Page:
Edit note: there is an update for this story.
According to a report in the Jerusalem Post, a team of scientists working for Accelerated Evolution Biotechnologies Ltd. in Israel believe that they will cure cancer within one year.
Dan Aridor, who owns the company, said:
Our cancer cure will be effective from day one, will last a duration of a few weeks and will have no or minimal side-effects at a much lower cost than most other treatments on the market. Our solution will be both generic and personal.
I’m not quite sure what this means… Generic and personal? That’s vaguely specific.
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They’re calling their drug “MuTaTo”, which stands for multi-target toxin. According to the J Post:
The potentially game-changing anti-cancer drug is based on SoAP technology, which belongs to the phage display group of technologies. It involves the introduction of DNA coding for a protein, such as an antibody, into a bacteriophage – a virus that infects bacteria. That protein is then displayed on the surface of the phage. Researchers can use these protein-displaying phages to screen for interactions with other proteins, DNA sequences and small molecules.
In 2018, a team of scientists won the Nobel Prize for their work on phage display in the directed evolution of new proteins – in particular, for the production of antibody therapeutics.
AEBi is doing something similar but with peptides, compounds of two or more amino acids linked in a chain. According to Morad, peptides have several advantages over antibodies, including that they are smaller, cheaper, and easier to produce and regulate.
They went on to explain that while most cancer researchers are looking for individual peptides for individual cancers, they wanted to “something bigger.”
Dr. Ilan Morad, who is the CEO of Accelerated Evolution Biotechnologies, compared the MuTaTo treatment regimen to AIDS patients. Instead of administering just one drug at a time to treat AIDS, we administer a cocktail of drugs that affects the HIV virus in different stages of its replication process, essentially stopping it in its tracks. Morad said that the new drug they’re developing will work in a similar fashion.
They go on to explain that the MuTaTo drug will target all cancers, and will require a biopsy of the cancer to be sent to the lab so they can analyze which receptors are overexpressed. From there, the patient would be prescribed the right cocktail to treat their cancer.
In other related news: climate change will be solved in two years, flying cars will be ubiquitous in 5 years, and we’ll be able to reverse the aging process in 10 years.
You can trust me, because I’m saying words on the internet.
Look, I want this to be true. I don’t know of a single rational person who doesn’t want this to be true. But there’s no way that it’s actually true.
I’m not calling them liars, I’m just suggesting that maaaaybe the researchers got better results than they initially expected, and ran to the media with it a bit too quickly. I don’t doubt that the owner and the CEO of this company are working tirelessly to find a new treatment, but… come on guys. You’re not fooling anybody.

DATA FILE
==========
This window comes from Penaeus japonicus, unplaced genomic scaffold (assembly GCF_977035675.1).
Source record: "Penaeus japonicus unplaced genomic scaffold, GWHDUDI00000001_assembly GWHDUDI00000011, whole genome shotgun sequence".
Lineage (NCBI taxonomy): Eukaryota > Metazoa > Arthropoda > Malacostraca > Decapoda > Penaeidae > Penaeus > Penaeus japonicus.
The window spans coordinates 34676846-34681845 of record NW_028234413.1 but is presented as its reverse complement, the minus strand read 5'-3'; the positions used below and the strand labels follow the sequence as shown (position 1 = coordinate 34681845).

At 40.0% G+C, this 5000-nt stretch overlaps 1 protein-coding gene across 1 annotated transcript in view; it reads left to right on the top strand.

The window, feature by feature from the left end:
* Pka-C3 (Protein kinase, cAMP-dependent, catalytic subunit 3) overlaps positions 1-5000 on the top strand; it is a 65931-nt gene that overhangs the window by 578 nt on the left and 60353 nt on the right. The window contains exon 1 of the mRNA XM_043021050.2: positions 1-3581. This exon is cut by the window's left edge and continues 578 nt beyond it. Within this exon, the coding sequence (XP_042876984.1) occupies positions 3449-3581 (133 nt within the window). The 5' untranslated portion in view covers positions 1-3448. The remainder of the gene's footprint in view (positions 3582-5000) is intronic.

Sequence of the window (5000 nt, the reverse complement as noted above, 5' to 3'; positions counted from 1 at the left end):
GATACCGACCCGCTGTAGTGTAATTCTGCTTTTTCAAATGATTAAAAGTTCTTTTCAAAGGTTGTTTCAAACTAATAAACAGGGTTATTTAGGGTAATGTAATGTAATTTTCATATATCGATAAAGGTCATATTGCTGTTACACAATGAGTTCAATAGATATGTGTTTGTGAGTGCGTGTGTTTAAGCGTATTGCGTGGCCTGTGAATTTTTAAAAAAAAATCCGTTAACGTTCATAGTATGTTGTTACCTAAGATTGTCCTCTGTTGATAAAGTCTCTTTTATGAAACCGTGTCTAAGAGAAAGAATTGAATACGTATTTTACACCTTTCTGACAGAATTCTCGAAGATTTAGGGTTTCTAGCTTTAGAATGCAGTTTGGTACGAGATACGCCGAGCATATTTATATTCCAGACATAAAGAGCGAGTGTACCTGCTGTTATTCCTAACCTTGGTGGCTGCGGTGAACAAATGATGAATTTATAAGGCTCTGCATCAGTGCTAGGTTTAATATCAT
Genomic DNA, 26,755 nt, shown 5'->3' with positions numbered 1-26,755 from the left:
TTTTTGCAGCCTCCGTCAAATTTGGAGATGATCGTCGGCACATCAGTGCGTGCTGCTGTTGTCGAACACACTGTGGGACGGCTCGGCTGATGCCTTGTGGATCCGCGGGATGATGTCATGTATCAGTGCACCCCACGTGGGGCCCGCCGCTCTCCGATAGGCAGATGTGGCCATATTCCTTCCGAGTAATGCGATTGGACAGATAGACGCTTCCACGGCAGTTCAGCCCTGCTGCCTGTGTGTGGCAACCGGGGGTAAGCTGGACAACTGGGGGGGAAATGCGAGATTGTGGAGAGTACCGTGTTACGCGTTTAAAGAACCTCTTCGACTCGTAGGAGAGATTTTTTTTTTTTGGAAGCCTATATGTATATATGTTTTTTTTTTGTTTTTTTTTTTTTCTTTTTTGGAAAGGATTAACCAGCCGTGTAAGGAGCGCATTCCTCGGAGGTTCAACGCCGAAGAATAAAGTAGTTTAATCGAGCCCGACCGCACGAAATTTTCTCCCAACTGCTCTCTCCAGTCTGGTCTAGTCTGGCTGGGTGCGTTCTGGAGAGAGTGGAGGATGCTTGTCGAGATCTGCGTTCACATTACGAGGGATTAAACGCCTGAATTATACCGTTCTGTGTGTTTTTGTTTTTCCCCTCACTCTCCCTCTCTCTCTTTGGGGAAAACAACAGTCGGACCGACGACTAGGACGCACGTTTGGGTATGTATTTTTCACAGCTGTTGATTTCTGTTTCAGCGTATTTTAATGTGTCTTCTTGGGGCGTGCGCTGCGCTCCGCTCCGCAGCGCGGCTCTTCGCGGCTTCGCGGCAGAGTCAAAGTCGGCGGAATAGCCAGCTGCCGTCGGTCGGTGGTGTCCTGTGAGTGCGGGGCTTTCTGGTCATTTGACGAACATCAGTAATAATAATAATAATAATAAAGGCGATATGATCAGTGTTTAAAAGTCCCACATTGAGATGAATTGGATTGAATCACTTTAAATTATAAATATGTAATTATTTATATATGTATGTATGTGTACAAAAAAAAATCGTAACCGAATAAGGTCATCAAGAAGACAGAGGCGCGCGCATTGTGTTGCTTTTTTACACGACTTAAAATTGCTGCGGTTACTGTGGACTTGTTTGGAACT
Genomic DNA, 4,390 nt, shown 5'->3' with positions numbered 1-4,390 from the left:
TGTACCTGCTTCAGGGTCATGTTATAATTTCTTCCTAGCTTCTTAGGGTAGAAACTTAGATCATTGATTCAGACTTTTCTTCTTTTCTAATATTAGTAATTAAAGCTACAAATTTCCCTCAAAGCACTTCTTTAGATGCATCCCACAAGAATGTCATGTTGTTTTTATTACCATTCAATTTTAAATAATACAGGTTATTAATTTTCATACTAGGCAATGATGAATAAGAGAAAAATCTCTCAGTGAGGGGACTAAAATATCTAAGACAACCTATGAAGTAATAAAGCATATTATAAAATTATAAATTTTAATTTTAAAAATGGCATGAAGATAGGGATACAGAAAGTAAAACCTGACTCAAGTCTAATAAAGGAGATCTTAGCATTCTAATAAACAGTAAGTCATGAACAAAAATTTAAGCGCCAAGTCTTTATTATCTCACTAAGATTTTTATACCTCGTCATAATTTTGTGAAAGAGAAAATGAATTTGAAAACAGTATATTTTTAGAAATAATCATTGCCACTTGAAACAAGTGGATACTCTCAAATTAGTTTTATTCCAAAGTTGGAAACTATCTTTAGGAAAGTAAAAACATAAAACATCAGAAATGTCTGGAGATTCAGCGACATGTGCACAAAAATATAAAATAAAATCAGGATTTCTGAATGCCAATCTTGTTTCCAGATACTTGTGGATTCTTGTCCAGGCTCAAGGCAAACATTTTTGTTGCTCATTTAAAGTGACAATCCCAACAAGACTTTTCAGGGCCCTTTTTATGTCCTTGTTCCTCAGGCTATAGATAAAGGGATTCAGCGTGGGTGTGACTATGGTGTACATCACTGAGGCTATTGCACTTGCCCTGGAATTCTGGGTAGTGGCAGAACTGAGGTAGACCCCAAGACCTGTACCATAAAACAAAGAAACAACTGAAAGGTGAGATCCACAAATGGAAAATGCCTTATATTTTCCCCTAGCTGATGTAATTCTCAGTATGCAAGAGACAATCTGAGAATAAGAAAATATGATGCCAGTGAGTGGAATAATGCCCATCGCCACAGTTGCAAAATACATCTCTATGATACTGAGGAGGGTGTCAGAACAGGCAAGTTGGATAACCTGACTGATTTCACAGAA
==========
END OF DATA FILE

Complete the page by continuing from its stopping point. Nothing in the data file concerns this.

They’re presenting a lot of this information as if it’s brand new. It’s not. The idea of using a phage display to treat a variety of diseases has been around for over twenty years. While they may have found a successful application for their new drug, this is nothing more than an advertisement for their product, likely with the goal of finding investors to give them more money.
How do we know that this is all hype? Look at the very end of the J Post article:
Morad said that so far, the company has concluded its first exploratory mice experiment, which inhibited human cancer cell growth and had no effect at all on healthy mice cells, in addition to several in-vitro trials. [Accelerated Evolution Biotechnologies] is on the cusp of beginning a round of clinical trials which could be completed within a few years and would make the treatment available in specific cases.
So they haven’t even started clinical trials. They’ve done one experiment on mice (which are called in vivo – “in the living” experiments), and multiple tests in a petri dish (in vitro – “in glass” experiments). This is yawn-worthy in its current state. Lots of things kill cancer in a petri dish. A bullet, soap, bleach, and heat can all kill cancer cells in a petri dish. I will go on the record now as discouraging any and all readers from using a bullet, soap, bleach, an oven or other common household items to treat or cure any disease, not just cancer.
There’s also the whole issue of them “not publishing their research” that indicates this is an advertisement for investors more than anything else.
I would love to be wrong about this. If that happens, I will gladly post an apology for being so cynical. But innovation is almost always gradual and linear in nature, rather than having huge breakthroughs and jumps in information.
It does raise an interesting issue for anti-Semites though, as noted by the top comment on the J Post article: